The Heart Failure Physical Exam

The focus of the examination of a heart failure patient is to determine the severity of the condition. In addition, like the history, the exam also functions to direct the search for an etiology. 

Heart failure can result from virtually any severe form of heart disease and findings on examination can often pinpoint the causative pathology and direct further diagnostic efforts leading  to more effective treatment.  

A systematic approach from head to toe will yield the most information. Below are some conditions associated with various cardiac examination findings:  

Non-cardiac exam clues

  •  Exophthalmos occurs in patients with hyperthyroidism
  •  Roth spots in retinal exam occurs in infective endocarditis
  • Papilledema is seen in patients with malignant hypertension
  • Central cyanosis  is seen with right-to-left shunting congenital heart disease
  • Clubbing of the finger tips is also characteristic of hypoxic pulmonary diseases
  • Bronze coloration of skin with loss of axillary and pubic hair is classic finding of advanced hemochromatosis
  • Jaundiced skin suggests right sided failure with liver congestion 
  • Abdominal pain on palpation suggests enlarged liver RUQ) or spleen LUQ) due to CHF 
  • Unilateral edema in one leg suggests DVT  or lymphatic disease 
  • Rales (crackles) on lung exam are very specific for congestive heart failure

Problems with Pulse

  •  Low amplitude pulse suggests low cardiac output
  • Wide pulse pressure is classic for severe aortic regurgitation or a patent ductus arteriosus but in patient with heart failure also think about sepsis and severe anemia 
  • Bisferiens pulse is a double tap on the fingers and is seen in patients with severe aortic regurgitation or with moderate to severe combined aortic regurgitation and aortic stenosis 
  • Pulsus alternates is shifting strength of the pulse on your fingers from strong to weak and is typical of patients with severe  depression of left ventricular function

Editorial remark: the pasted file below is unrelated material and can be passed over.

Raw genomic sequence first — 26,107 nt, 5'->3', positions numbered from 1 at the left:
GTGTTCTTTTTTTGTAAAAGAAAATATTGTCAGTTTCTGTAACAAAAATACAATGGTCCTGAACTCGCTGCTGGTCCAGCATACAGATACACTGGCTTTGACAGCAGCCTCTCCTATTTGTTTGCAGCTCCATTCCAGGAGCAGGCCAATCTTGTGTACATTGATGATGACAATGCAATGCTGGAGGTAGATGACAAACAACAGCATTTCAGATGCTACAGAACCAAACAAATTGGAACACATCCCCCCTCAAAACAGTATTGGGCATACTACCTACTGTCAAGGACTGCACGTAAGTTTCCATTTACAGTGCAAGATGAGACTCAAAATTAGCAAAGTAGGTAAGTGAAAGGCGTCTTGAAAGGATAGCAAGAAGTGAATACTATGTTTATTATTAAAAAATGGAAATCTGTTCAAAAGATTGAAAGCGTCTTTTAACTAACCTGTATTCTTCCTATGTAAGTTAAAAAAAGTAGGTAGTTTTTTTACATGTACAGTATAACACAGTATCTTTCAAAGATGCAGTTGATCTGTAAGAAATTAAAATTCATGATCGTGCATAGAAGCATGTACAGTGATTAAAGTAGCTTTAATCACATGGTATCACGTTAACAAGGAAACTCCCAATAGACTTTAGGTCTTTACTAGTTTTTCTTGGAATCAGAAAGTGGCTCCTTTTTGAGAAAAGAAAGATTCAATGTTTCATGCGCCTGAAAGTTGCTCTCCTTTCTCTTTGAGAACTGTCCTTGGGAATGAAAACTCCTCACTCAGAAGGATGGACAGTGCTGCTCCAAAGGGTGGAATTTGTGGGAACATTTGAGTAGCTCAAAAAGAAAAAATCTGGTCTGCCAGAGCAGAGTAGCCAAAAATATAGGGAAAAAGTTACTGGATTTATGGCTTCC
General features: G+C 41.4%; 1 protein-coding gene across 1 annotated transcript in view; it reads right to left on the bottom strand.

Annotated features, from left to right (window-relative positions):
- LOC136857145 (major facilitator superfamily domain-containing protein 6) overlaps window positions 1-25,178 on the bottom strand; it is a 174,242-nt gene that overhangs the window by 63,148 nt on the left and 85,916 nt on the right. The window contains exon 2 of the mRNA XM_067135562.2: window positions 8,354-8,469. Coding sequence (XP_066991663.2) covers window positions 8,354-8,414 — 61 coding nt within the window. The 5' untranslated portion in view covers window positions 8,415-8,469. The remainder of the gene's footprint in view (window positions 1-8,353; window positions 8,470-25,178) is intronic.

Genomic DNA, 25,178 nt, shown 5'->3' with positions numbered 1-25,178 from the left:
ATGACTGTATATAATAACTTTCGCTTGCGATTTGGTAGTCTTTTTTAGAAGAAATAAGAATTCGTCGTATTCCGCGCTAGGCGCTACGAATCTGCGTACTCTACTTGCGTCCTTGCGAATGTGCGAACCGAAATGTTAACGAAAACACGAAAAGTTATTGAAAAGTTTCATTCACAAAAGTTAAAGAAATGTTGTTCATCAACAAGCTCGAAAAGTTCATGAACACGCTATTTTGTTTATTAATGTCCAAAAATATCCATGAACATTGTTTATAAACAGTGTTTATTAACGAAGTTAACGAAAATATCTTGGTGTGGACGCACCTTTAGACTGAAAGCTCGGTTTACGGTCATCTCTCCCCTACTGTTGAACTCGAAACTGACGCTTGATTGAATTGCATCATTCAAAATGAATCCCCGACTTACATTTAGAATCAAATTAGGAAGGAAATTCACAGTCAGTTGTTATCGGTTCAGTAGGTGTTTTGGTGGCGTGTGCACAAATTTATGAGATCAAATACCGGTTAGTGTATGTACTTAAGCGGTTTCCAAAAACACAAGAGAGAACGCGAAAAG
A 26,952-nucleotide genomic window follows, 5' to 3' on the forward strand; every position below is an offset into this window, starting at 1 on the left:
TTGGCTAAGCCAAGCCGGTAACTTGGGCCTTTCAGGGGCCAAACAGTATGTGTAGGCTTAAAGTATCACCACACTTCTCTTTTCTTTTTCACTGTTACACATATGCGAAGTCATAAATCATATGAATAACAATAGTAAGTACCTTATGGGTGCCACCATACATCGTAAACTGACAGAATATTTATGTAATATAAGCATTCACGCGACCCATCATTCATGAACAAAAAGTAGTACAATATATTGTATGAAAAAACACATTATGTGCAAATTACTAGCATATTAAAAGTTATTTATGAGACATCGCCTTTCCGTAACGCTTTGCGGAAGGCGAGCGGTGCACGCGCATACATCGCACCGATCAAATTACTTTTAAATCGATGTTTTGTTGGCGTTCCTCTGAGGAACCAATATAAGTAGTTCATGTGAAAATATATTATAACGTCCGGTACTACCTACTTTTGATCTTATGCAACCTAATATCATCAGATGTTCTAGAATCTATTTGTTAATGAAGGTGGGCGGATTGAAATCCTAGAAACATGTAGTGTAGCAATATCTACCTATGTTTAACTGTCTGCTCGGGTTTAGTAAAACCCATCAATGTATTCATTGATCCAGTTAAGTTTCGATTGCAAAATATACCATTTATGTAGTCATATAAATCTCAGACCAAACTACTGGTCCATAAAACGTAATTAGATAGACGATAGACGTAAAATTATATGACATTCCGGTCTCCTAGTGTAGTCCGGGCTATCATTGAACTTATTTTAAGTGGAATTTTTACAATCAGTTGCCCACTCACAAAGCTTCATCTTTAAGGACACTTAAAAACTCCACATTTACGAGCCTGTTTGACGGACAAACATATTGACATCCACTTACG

• Pulsus paradoxus is exaggeration of the decline in arterial pressure with inspiration. It results from the reduced left ventricular stroke volume and the transmission of negative intrathoracic pressure to the aorta. It is a frequent, indeed characteristic, finding in patients with cardiac tamponade, 41,42 occurs less frequently (in about half) in patients with chronic constrictive pericarditis,

Clues from Heart Sounds

  • First heart sound (S1) is made by closure of the mitral valve (first component) and the tricuspid valve (second component) signifying the onset of systole
  • Second heart sound ( S 2) is made by closer of the aortic valve (A2) and pulmonic valve (P2) signifying the onset of diastole
  •  A loud S1 suggests poor LV compliance, mitral stenosis, or  left atrial mass (myxoma)
  • Soft S1 can be seen with reduced left ventricular contractility, acute aortic regurgitation or  left bundle branch block
  • A patient with severe edema, ascites, hepatic congestion, and an  opening “snap” os S1 likely has rheumatic mitral valve stenosis
  • S2 is normally split into A2 and P2 components and a single (unspilt) S2 is seen in severe calcific aortic stenosis of the elderly
  • Wide splitting of S2 can be seen with delayed pulmonic closure caused by RBBB,  pulmonary stenosis or pulmonary hypertension   
  • Fixed wide splitting of S2 is consistent with  ostium secundum atrial septal defect
  • Paradoxically split S2 is seen when aortic valve closure is delayed such as with severe aortic stenosis, hypertrophic obstructive cardiomyopathy
  •  S3 (mid-diastolic sound) is caused by severe LV dysfunction and systolic heart failure 
  • S4 (late diastoli/presystolic sound) is due to filling of stiff ventricle and is present in LVH, hypertensive heart disease, and heart failure from severe diastolic dysfunction. 

Systolic Murmurs

Mid systolic murmurs

  • Aortic stenosis
  • Pulmonic stenosis
  • Atrial septal defect
  • Hypertrophic cardiomyopathy 

Holosystolic murmurs

  • Mitral regurgitation
  • Tricuspid regurgitation
  • Ventricular septal defect

Late systolic murmur

  • Mitral valve prolapse

Diastolic Murmurs

Early Diastolic Murmur

  • Aortic regurgitation 
  • Pulmonic regurgitation

Mid diastolic murmur

  • Mitral stenosis
  • Tricuspid stenosis

Continuous murmurs

  • Patent ductus arteriosus

Causes of Friction “Rub”

  • Infectious (viral, bacterial or fungal)
  • Acute myocardial infarction (Dressler’s)
  • Post-cardiotomy syndrome
  • Malignancy (primary or metastatic)
  • Uremia
  • Myxedema
  • Radiation therapy
  • Systemic lupus
  • Wegener’s disease
  • Sarcoidosis
  • Doxorubicin
  • Hydralazine
  • Dantrolene
  • Procainamide
  • Phenytoin